Agile Practices Category
This webinar was recorded in June 2014. I was on a panel with Bernd Schiffer discussing the role of a BA in large agile environments hosted by Pete Cohen. I forgot to post this at the time and although it was two years ago the discussion is still relevant today.
Thanks to Lynne Cazaly for capturing the following visual notes of the session.
My presentation at Scrum Australia 2016 titled “Lean Discovery” is available on Slideshare.
“The hardest part of building any software system is determining precisely what to build.” – Fredrick Brooks.
Discovering exactly what customers, stakeholders, and sponsors want to create is often the most difficult part of product development. Getting everyone aligned can be fraught with misunderstanding and misinterpretation. Scrum starts with a product backlog, but how do you know that the development of the product supports the growth of your company?
Getting off on the right foot when starting an agile initiative can set you up for success. This presentation will outline a basic flow of light touch Discovery workshops as a way to start your agile product development engine.
And here are some of the tweets from the session:
A sprint goal helps to enable the team to focus on for the next 2 weeks. What does everyone want the team to work on next?
The Scrum Guide [Oct 2011] states:
The Sprint Goal gives the Development Team some flexibility regarding the functionality implemented within the Sprint. As the Development Team works, it keeps this goal in mind. In order to satisfy the Sprint Goal, it implements the functionality and technology. If the work turns out to be different than the Development Team expected, then they collaborate with the Product Owner to negotiate the scope of Sprint Backlog within the Sprint. The Sprint Goal may be a milestone in the larger purpose of the product roadmap.
A sprint goal will be met through the implementation of the appropriate product backlog items. Working with the product owner, stakeholders, customers and users, the team identifies the product backlog items it believes it can develop during the next sprint to meet this goal. However, like many things in agile a key concept is ‘negotiation’. A reason for having the sprint goal is to give the team some leeway regarding the functionality and technology it delivers. During the iteration, the team determines daily how to meet the sprint goal. If the work turns out to be harder than expected, the team might only partially implement the functionality. At the sprint review meeting, the opportunity is given for the product owner and stakeholders to review how and what was implemented – they review how the sprint goal has been met. If they are dissatisfied, they can make decisions about the product backlog, architecture, team composition or release plan.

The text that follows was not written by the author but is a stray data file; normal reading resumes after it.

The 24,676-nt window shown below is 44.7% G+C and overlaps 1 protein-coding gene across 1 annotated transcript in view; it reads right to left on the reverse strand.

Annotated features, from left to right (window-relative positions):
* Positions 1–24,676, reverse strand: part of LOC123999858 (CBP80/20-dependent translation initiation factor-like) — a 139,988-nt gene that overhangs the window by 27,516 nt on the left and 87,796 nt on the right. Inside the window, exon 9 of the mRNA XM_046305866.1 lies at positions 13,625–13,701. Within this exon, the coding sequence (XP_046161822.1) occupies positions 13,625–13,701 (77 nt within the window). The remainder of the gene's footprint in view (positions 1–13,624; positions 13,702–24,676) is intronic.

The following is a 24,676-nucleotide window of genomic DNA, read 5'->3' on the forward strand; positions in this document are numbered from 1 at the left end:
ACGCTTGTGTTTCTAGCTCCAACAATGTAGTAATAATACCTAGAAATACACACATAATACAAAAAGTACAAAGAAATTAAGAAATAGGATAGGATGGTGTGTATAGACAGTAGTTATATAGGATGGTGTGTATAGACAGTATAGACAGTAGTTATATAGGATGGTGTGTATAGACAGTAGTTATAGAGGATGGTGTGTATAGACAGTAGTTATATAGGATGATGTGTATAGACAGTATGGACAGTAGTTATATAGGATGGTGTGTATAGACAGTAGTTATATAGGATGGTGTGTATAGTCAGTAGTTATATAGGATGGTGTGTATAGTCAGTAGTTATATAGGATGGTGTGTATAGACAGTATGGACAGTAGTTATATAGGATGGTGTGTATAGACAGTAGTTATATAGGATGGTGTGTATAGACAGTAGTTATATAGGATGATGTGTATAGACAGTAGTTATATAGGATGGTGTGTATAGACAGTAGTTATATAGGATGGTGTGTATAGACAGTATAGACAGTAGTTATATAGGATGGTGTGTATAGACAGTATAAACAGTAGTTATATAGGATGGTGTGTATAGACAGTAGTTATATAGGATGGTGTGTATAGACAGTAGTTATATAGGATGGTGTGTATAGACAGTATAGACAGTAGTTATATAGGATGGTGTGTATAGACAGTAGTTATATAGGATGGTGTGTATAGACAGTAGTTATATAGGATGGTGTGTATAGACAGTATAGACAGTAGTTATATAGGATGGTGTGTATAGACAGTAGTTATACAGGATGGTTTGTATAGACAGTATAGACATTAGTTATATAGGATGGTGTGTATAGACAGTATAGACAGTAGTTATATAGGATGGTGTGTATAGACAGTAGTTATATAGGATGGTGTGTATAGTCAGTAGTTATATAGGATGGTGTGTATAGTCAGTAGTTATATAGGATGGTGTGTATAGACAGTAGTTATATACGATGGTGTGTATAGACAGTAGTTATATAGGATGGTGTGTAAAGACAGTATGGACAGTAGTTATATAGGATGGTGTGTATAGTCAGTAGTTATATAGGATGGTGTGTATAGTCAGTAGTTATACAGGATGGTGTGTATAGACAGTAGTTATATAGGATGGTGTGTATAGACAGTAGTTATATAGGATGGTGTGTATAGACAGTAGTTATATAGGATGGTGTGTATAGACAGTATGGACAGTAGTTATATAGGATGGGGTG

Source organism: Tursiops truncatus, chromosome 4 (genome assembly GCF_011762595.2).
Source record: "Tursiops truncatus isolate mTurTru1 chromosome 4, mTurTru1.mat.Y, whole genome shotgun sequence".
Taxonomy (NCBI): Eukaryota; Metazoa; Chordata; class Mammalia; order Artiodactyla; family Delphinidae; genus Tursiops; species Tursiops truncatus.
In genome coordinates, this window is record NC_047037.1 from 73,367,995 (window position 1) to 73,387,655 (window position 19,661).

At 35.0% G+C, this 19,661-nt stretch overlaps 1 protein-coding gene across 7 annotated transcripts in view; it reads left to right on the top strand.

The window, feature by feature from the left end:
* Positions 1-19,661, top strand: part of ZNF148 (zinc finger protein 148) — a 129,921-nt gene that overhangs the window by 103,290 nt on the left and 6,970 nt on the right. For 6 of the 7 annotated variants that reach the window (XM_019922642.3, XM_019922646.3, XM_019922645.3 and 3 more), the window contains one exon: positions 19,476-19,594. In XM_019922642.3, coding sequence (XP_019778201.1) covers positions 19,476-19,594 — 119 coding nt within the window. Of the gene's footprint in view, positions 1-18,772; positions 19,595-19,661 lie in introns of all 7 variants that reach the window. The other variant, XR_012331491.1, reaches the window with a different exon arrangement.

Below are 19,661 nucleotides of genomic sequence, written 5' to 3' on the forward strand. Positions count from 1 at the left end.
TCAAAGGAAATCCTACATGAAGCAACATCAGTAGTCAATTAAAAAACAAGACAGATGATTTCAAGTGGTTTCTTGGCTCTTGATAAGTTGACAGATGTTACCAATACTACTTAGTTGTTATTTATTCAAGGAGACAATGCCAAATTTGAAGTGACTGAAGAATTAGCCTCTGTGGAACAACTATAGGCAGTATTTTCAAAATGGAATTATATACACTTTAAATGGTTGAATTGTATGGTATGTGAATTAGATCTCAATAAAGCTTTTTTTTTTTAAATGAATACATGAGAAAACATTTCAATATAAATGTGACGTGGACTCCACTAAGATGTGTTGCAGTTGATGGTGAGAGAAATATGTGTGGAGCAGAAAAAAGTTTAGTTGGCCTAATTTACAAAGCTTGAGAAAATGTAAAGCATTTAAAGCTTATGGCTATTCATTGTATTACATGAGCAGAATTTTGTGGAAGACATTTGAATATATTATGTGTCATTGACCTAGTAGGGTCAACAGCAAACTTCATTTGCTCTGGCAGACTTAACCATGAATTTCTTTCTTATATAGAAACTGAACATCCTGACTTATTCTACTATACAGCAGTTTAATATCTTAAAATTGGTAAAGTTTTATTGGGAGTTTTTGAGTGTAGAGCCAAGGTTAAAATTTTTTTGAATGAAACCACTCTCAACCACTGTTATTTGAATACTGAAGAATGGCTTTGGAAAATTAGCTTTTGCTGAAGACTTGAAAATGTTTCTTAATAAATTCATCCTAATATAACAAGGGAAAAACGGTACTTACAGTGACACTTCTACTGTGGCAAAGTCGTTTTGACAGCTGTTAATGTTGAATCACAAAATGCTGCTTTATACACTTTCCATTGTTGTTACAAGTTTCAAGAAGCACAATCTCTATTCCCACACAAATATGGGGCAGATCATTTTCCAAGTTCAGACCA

For short iterations (e.g. two weeks), the sprint goal may not always add a lot of value. With a two week iteration the team’s work may be sufficiently described that their goal becomes “complete the backlog items we selected.” For some teams I’ve observed a sprint goal may be useful but usually having better thought-through product backlog items works better. For these teams having release goals may make more sense than sprint goals. The teams that benefit most from sprint goals are those who have longer iterations (e.g. four weeks) or have just a few large product backlog items, as the goal provides some guidance as what we want to achieve and focus on.
Here’s an iteration goal for a team:
“Finish the agreed forms, portlets and web pages for News and Media then pick up additional stories to increase the team’s velocity”
Whilst this goal is ok, it gives no room to negotiate – it’s a very ‘command-and-control’ type statement rather than a goal to work towards. A small tweak by removing ‘agreed’ would provide some room for negotiation – “Develop the forms, portlets and web pages for News and Media site”. In addition, the second part of the iteration goal, “[…] then pick up additional stories to increase the team’s velocity” may be better suited belonging in the team’s social contract rather than in the sprint goal. ‘Doing more story points’ is an indirect result from focusing on WIP limits, pull, removing blockers, being a collaborative team and continuous improvement.